You know, the European people look at Africa through the eyes of migration. For many European people Africa is a source of migrants. They are watching on their TV screens almost every day people trying to go through the Mediterranean, to the European shores, and some of them die on the travel. But, you know, 90% of the overseas migration from Africa is through regular channels. For sure, there is a big demographic imbalance between Europe and Africa. And this imbalance will be growing. We are an old society and they are a very young society. And this imbalance has to be managed, pushing for their development and sharing with them many things. We need their skills. We need their young people. We need their products. We cannot refuse that at the same time there are people and there are products. If we want to be partners we have to share both things.
Q: How can you sell the Green Deal to a sceptical African audience?
For us the Green Deal, is a new economic growth strategy, is a new model for creating jobs, green jobs. And it is not going to be easy, but the sooner we start, the lower will be the cost and the sooner we will get the benefits. But I have to recognise that if you go to a refugee camp in Africa and you see hundreds of thousands of people there, it's quite abstract and distant from their reality to tell them that "Don't worry! Your future will be green and digital". They will tell you "And what about my present?". And that's true, we have to make the link between how we build the future and how we face the challenges of the present. And we have to present the Green Deal not as a hidden form of protectionism. It's a way of building the future better. Tackling climate change is not a luxury, is not a 'top-up' coming from the Western world. It's something that we can afford and the others cannot. We need to engage Africa on the next wave of economic development, and the Green Deal is the next wave of economic development. And maybe they can learn from our mistakes or not to do this thing the same way we did.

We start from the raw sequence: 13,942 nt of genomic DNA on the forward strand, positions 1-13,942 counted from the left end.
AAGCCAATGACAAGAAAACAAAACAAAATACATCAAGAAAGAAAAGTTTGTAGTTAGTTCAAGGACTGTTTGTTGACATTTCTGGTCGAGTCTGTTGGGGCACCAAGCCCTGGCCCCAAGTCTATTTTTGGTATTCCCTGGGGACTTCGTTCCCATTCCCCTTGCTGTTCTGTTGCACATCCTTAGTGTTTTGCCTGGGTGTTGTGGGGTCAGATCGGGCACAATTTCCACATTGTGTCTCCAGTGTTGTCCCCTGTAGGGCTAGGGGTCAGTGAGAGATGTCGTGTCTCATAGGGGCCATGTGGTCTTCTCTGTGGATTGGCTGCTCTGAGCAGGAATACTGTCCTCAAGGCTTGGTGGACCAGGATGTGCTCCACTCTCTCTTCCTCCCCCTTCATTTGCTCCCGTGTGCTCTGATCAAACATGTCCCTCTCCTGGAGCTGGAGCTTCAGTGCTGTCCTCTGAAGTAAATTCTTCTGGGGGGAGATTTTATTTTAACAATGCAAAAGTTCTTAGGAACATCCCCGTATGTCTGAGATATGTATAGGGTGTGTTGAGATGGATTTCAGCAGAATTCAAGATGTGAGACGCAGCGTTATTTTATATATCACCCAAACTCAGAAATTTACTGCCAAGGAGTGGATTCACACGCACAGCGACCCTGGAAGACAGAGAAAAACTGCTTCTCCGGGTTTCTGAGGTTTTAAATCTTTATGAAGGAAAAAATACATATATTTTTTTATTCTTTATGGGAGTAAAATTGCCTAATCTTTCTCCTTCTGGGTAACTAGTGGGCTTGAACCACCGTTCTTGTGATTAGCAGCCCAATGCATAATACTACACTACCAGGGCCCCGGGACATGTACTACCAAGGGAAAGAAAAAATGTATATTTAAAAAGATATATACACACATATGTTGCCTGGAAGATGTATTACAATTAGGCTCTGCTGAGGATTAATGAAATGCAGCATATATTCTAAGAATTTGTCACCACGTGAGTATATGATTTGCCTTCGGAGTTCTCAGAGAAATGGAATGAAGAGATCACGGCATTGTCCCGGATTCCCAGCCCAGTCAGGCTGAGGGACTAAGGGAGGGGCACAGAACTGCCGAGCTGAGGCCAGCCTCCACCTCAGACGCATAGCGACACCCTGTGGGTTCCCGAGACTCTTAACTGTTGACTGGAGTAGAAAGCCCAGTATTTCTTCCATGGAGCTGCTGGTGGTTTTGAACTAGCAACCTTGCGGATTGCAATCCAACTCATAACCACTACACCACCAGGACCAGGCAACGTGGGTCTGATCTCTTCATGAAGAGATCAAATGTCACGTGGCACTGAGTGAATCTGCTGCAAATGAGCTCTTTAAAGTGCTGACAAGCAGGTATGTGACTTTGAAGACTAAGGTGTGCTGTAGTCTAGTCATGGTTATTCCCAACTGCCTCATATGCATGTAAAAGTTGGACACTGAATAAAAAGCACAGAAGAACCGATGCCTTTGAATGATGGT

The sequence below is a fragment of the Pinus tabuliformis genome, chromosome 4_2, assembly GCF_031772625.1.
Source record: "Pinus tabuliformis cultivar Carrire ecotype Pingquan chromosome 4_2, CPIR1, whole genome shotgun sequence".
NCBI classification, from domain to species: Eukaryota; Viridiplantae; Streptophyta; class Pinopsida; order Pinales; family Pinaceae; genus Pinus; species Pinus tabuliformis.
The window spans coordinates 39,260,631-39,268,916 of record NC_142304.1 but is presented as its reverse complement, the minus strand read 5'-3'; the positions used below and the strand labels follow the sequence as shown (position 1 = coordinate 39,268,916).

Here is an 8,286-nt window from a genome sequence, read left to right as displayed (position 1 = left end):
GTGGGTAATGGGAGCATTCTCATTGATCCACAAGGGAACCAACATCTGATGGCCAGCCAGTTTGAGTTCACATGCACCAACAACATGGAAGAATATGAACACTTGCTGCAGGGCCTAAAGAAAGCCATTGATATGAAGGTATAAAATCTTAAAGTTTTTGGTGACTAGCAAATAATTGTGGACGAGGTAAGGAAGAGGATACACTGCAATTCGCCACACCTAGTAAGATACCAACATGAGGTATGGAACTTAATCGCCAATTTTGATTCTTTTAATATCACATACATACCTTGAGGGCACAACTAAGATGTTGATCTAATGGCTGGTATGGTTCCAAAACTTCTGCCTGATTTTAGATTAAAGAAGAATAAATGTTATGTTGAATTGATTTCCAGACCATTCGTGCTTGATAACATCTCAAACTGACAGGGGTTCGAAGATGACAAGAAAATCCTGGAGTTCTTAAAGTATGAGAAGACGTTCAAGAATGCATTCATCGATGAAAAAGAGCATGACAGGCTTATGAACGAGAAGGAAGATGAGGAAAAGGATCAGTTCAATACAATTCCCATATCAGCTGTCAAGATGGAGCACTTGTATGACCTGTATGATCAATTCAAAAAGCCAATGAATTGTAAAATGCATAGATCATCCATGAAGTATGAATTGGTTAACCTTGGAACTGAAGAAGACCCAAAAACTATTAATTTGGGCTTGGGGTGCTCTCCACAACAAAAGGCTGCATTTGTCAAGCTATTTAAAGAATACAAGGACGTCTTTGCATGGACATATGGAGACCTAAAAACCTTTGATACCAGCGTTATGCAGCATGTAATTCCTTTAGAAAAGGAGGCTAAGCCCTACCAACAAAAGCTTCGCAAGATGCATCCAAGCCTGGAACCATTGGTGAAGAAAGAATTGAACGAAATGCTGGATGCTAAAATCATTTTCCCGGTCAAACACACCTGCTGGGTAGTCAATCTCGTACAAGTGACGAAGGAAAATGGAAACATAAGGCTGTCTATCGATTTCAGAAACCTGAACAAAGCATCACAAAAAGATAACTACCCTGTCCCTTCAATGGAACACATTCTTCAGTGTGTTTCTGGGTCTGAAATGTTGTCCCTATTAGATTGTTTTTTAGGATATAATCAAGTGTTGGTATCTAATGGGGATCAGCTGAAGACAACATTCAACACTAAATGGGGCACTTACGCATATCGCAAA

Q: What strikes you most when you think about Africa?
Children - children and young people. The streets of Africa are full of young people, full of children. If you compare with Europe, where we are missing children, there are plenty of them. It's a young society and you see the figures. The proportion of people below 20 years old in Africa is incredibly high. And this is an asset, this is wealth. And the other thing is landscapes - the immensity or their landscapes, the diversity of their landscapes. The part of the nature in the geography is still much bigger in Africa. We have a domesticated nature and there nature is still nature.